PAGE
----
August 10, 2020

8th Circuit Court of Appeals Remands Injunction Against Pro-Life Arkansas Laws

On Friday, August 7, a three-judge panel from the 8th Circuit U.S. Court of Appeals vacated a decision by U.S. District Judge Kristine Baker which issued injunctions against four pro-life Arkansas laws. This comes due to stipulations Supreme Court Chief Justice John Roberts gave in his recent concurring opinion for June Medical LLC. v. Russo. Now, the case will go back to the lower courts for reconsideration involving Justice Roberts's ideas.

The June Medical case involved a Louisiana law that required abortionists to maintain admitting privileges at a nearby hospital. The law was overturned in the Supreme Court's 5-4 decision, but Chief Justice John Roberts's opinion, in this case, did not strictly align with the more progressive justices. Justice Roberts agreed with the progressive justices that the Louisiana law's requirement was too burdensome, but he specifically took issue with the cost-benefit method of judicial review that the court system has used when reviewing pro-life legislation in recent years.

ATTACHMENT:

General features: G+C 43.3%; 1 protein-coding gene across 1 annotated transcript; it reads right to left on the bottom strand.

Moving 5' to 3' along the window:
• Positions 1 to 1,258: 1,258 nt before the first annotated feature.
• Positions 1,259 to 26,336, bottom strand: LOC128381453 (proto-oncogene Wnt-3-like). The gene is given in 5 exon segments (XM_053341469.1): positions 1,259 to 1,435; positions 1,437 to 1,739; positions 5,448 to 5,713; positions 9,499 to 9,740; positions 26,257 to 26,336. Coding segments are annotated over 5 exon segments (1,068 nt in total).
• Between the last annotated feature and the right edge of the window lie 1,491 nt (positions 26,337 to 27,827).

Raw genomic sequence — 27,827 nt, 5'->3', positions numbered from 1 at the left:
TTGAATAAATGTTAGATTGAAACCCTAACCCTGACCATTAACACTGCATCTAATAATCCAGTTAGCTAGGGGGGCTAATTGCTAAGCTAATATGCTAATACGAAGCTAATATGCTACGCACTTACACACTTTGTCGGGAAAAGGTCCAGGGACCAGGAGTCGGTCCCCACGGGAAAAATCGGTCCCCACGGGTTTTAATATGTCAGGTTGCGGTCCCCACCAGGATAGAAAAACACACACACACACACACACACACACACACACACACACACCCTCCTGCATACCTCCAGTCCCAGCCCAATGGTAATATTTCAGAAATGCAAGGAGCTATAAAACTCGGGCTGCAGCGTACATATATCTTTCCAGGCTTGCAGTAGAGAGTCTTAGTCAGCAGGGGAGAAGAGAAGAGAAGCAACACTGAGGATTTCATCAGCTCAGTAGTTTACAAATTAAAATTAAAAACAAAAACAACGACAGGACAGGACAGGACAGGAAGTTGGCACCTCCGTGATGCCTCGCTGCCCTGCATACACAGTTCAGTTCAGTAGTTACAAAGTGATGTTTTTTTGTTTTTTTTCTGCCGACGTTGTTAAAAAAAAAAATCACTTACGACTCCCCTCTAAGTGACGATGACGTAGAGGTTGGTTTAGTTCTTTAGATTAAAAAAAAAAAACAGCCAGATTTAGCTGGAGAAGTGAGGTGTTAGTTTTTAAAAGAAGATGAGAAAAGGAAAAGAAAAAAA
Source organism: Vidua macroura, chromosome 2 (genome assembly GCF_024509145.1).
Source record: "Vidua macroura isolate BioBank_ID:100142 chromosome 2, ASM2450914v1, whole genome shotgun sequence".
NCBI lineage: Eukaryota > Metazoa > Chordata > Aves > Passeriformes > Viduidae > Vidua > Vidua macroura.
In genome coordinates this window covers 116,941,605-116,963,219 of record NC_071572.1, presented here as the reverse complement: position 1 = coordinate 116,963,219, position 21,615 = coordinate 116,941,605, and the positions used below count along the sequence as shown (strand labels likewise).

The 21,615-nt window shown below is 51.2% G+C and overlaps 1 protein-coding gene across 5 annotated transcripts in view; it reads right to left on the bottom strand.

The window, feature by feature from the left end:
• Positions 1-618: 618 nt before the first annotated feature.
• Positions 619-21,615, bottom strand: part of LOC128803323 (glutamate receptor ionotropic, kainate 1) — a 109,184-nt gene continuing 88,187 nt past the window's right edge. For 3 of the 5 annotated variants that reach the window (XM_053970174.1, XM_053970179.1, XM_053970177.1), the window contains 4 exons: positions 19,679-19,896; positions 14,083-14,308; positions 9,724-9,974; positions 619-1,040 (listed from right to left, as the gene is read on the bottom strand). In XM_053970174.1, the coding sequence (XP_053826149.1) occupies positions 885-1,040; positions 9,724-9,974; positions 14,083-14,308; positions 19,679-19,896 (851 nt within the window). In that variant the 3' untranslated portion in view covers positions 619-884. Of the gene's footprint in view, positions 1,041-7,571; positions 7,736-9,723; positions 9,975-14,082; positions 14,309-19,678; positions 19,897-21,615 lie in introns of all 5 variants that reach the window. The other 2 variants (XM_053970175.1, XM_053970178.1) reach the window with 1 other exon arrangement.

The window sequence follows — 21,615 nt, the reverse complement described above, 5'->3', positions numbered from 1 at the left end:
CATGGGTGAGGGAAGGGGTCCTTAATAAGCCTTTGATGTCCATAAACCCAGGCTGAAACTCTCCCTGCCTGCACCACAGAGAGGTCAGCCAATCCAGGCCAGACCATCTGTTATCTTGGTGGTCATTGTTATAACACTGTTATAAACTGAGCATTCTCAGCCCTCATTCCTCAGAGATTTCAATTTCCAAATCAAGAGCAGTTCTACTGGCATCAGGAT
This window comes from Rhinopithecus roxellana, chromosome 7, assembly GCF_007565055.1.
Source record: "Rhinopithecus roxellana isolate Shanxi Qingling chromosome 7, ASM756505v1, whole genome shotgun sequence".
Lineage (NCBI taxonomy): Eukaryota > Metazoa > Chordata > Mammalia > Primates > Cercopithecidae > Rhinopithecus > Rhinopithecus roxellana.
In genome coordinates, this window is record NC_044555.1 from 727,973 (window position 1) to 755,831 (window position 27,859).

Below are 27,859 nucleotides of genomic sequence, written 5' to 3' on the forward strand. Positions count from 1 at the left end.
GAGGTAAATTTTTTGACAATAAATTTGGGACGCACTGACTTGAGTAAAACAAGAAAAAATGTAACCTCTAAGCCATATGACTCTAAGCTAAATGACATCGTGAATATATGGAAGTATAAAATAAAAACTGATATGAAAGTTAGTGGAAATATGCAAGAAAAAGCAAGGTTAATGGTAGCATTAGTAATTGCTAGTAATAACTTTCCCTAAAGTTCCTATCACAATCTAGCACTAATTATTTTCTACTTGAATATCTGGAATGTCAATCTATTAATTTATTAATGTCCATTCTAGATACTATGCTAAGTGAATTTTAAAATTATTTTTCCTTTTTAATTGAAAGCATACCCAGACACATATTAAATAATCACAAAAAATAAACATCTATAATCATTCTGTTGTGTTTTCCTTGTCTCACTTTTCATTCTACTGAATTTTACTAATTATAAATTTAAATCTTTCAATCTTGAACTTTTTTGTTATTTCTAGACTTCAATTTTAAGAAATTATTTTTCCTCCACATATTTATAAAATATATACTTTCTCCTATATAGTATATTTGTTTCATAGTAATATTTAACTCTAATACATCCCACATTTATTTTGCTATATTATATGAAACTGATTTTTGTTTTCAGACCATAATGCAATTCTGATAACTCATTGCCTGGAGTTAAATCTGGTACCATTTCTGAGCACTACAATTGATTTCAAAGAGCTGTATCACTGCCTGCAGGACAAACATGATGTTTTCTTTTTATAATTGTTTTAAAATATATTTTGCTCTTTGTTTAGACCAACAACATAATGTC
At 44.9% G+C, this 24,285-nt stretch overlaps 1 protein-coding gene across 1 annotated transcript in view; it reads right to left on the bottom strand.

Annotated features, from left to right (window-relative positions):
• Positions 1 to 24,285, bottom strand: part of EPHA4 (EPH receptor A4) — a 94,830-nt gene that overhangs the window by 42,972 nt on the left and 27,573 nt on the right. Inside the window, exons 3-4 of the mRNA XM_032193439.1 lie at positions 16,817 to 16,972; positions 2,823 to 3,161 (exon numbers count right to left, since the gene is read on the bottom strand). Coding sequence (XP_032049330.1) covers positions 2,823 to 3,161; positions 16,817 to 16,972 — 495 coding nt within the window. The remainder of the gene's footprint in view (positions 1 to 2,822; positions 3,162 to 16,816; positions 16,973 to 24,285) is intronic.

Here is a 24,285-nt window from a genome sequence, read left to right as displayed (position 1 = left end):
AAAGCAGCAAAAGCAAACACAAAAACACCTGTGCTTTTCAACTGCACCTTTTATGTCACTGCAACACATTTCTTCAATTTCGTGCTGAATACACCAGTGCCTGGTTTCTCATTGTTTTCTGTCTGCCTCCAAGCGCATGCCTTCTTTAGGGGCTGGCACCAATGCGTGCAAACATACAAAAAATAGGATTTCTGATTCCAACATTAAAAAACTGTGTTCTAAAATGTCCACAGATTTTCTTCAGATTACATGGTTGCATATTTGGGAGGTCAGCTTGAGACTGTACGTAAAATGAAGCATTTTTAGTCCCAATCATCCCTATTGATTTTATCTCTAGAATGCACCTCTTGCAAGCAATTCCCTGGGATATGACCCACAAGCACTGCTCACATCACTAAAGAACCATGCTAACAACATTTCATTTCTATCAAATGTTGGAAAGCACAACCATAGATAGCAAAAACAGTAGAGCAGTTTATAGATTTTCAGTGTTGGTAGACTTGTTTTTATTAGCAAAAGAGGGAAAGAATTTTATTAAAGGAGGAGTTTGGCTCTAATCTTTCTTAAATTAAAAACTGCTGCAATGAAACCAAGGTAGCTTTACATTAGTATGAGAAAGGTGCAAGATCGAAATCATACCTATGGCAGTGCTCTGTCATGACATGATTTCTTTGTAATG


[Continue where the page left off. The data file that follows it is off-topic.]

The three-judge panel from the 8th Circuit Court of Appeals wrote the following:

Here, the district court—without the benefit of Chief Justice Roberts’s separate opinion in June Medical—applied the Whole Woman’s Health cost-benefit standard to the challenged laws. In addition, the district court relied on Whole Woman’s Health’s “holding that the ‘statement that legislatures, and not courts, must resolve questions of medical uncertainty is . . . inconsistent with this Court’s case law.’’ Chief Justice Roberts, however, emphasized the “wide discretion” that courts must afford to legislatures in areas of medical uncertainty. [Internal citations omitted for clarity]

Rather than subjectively weighing the "costs" and "benefits" of pro-life legislation, judges using Justice Roberts's decision-making philosophy would simply decide whether a law put an "undue burden" on abortion access. While a purely pro-life ruling from the Supreme Court would have been preferable, and "undue burden" might still be somewhat subjective, this development might prove to support many other pro-life laws that were previously blocked by the courts.

The Arkansas legislation affected in the ruling includes the Arkansas Unborn Child Protection from Dismemberment Abortion Act, the Sex Discrimination by Abortion Prohibition Act, an amendment regarding the disposal of fetal remains, and an amendment concerning forensic samples from abortions performed on a minor.

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